The second reason is the “Intent to Treat” rule, or in this case, the “Intent to Screen” rule that haunts all prospective, randomized trials for screening, the gold standard in research. Outcomes are based on the group to which people are assigned in these “high quality” studies, not to what patient volunteers actually did. In the case of screening mammography trials, this is a huge issue. Many women assigned to mammography were not compliant, and many assigned to no mammography opted to have mammograms anyway. Toss them out of the study? No. That would be scientific malfeasance. No, instead, they are counted to the group to which they were originally assigned. That’s right. Women who did not get mammograms stay in the mammography group, and those who had mammograms were counted in the no-mammography group. One has to read the small print in these studies to learn the outcomes for those patients who were compliant, and guess what – the mortality reduction is always improved beyond the official study outcomes when measuring the benefit in the compliant patients only. But these are unofficial results. Meanwhile, the official “15% mortality reduction” is a deceptive tool used to mislead the masses as to the minimal benefit, and yet from the standpoint of scientific purity, it’s right on the mark.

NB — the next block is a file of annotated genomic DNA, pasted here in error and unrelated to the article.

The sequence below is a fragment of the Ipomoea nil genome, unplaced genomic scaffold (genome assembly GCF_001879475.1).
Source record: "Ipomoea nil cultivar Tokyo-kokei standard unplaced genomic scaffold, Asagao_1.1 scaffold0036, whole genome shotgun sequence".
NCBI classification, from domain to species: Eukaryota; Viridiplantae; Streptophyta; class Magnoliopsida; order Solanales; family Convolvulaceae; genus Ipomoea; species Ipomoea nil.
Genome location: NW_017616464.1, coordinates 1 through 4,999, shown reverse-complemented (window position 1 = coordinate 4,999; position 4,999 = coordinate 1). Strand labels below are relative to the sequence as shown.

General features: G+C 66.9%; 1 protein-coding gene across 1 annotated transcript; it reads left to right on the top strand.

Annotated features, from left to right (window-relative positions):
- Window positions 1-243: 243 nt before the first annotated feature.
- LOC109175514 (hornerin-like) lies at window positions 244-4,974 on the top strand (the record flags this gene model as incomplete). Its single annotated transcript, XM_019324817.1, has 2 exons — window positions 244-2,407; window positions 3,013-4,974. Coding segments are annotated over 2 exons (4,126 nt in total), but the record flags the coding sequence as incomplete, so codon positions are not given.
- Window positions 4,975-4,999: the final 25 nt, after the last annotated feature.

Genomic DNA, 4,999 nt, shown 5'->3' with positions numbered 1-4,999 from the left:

Now, I’m finally to my point. I have always carried a burden of concern for women under age 40 diagnosed with breast cancer. To me, it has been callous disregard for a large number of women that our guidelines for screening begin at 40, when 5% of eventual victims of breast cancer are under age 40. My favorite word here (for decades now) has been disenfranchised. These young women are disenfranchised by a screening establishment that left them high and dry.

 

In 2007, this was partially corrected by the introduction of high-risk guidelines for screening breast MRI (added to mammography) where there is now a starting age of 30, and for some, age 25. Finally! But one problem – this only addresses the young women with risk factors, that is, very high risk. Unfortunately, this is only about one-fifth of the eventual patients who will be diagnosed with breast cancer prior to the age of 40 (or, 1% of the 5%).